There are literally hundreds of points that you and your Coldwell Banker Hunter Realty agent can negotiate in a real estate transaction. Work closely with your agent to help you negotiate the best transaction possible.
Many offers include financing and home inspection contingencies. Ask your agent to explain the language, so that you can make an educated contract decision. The purchase contract must include the seller's responsibilities, with such things as passing clear title, maintaining the property in its present condition until closing and making any agreed-upon repairs to the property.
The two most common contingencies are financing, which makes the purchase conditional on the buyers' ability to obtain a loan and an inspection, which allows the buyers to have professionals inspect the property prior to final offer acceptance.
How flexible should a seller be in granting contingencies?
It depends on the specific offer and many other conditions including the condition of your property, the price you want to get, and how eager you are to sell. Once contingencies are negotiated, they become part of the deal and are written into your contract. Both the buyer and seller can place requirements on the table during the negotiation phase of a real estate transaction. Whether the buyer will find the seller's requirements reasonable, or even achievable depends on the individuals involved. Financial capabilities usually play a major role in negotiations.
Deciding what stays and what goes is usually up for negotiation. Sellers who want to take fixed items out of a house should specify so in the sales agreement. Usually appliances that are not built in (washer, dryer, refrigerator, portable dishwasher, portable microwave, freestanding stove) are removed by the seller at closing unless specified otherwise in the Purchase and Sale Agreement. Built-in appliances, window coverings, tacked down carpets, and fixtures permanently attached to the property are included, unless otherwise specified and agreed to by both the buyer and seller.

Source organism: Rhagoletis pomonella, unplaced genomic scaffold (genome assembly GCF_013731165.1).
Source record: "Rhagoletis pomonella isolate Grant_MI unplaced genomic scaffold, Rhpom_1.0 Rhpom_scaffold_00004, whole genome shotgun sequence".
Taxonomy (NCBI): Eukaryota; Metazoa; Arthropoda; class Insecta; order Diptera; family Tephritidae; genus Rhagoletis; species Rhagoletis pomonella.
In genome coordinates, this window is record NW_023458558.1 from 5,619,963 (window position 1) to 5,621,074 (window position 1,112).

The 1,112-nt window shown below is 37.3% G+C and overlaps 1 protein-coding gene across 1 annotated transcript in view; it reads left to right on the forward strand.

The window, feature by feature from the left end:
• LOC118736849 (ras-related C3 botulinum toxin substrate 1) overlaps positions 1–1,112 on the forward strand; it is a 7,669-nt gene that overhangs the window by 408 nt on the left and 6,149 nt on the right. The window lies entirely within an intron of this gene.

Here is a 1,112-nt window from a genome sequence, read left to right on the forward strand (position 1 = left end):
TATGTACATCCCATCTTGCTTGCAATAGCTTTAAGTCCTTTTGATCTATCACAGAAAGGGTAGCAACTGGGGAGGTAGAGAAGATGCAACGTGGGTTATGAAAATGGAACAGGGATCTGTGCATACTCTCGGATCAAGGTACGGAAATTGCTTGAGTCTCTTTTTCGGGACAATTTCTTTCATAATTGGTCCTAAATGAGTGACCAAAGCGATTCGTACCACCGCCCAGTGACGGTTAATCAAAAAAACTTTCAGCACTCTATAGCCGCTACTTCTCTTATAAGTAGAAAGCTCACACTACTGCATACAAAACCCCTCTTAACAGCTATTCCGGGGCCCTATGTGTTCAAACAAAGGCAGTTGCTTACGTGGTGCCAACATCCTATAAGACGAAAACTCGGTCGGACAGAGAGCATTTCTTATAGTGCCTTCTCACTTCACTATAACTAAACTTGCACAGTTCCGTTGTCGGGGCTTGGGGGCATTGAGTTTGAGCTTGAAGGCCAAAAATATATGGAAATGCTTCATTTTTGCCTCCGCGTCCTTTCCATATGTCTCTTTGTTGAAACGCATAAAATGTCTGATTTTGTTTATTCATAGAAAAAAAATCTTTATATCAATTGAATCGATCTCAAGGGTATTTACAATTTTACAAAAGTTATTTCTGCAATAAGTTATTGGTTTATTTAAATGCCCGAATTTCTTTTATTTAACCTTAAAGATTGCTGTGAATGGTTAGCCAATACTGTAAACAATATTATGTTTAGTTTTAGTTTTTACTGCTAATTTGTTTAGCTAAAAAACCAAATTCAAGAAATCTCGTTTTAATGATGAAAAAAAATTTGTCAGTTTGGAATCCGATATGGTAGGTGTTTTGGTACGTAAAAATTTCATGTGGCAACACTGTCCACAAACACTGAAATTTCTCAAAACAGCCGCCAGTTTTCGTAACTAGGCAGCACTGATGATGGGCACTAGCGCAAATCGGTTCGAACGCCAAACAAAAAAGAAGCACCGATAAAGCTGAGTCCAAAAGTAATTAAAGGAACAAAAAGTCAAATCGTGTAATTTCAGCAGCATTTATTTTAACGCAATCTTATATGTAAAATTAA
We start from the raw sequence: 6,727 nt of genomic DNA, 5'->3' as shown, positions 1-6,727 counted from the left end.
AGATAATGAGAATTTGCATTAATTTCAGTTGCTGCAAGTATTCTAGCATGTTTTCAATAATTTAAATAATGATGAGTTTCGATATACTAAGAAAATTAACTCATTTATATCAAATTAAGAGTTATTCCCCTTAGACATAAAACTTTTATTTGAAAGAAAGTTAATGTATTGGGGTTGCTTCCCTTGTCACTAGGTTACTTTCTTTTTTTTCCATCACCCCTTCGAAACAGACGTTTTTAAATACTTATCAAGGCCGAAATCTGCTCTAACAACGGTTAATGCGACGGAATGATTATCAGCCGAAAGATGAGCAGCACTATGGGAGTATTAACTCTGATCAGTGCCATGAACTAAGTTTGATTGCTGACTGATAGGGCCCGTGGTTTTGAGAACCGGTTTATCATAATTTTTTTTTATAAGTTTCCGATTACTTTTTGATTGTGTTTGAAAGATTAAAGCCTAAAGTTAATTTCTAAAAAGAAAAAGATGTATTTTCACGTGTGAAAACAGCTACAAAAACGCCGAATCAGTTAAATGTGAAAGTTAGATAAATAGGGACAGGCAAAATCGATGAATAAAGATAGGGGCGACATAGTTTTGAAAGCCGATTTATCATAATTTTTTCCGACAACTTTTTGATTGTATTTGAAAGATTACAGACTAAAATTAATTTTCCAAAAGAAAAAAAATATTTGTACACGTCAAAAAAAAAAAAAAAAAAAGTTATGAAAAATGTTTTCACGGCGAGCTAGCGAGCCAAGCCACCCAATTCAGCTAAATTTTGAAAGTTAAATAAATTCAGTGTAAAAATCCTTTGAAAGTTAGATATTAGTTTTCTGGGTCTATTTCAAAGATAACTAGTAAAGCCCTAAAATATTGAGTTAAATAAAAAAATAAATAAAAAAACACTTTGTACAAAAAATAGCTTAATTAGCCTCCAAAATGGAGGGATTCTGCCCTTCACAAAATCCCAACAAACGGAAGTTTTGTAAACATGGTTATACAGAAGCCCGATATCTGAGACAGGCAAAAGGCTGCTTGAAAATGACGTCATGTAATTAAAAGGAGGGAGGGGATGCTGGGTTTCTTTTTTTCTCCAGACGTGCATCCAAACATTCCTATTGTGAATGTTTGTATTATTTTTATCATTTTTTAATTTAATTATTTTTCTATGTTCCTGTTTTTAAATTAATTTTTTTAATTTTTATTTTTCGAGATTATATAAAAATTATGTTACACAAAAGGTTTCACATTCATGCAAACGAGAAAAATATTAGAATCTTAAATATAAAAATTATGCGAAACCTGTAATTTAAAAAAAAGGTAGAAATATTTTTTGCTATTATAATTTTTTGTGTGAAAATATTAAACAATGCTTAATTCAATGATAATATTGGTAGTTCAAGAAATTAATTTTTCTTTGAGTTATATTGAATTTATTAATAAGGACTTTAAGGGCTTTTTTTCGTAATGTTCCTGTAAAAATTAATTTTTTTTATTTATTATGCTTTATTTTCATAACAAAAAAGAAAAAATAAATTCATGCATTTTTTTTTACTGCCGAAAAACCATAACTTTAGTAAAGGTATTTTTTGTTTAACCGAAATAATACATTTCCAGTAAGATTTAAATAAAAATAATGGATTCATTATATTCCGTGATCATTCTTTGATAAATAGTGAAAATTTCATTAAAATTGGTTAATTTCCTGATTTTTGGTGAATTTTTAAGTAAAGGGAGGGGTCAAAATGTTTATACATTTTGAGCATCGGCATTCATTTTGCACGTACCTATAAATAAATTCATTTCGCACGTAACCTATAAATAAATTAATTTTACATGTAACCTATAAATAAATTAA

Earnest Money Deposit
This is a deposit paid by the buyer as evidence of the good faith intention to complete the transaction. The amount earmarked for earnest money is subject to negotiation. It may serve as a source of payment of damages to the seller if the buyer defaults without legal recourse. Until a real estate transaction is closed, the earnest money may be retained in a trust account. Earnest money is credited to the buyer's purchase price at closing.
The Contract of Sale or Purchase and Sale Agreement is a legally binding document whereby the buyer agrees to purchase for a certain price, and the seller agrees to convey the title. The contract also serves as directions to the escrow company to close the transaction. When your Coldwell Banker Hunter Realty agent prepares your contract, he or she should be clear about the following details:
Who is paying the various expenses of the sale, including closing costs?
Sellers usually pay for a portion of the closing costs, including a portion of the escrow fee and title insurance, a portion of the past year's taxes and assessment, and the real estate commission.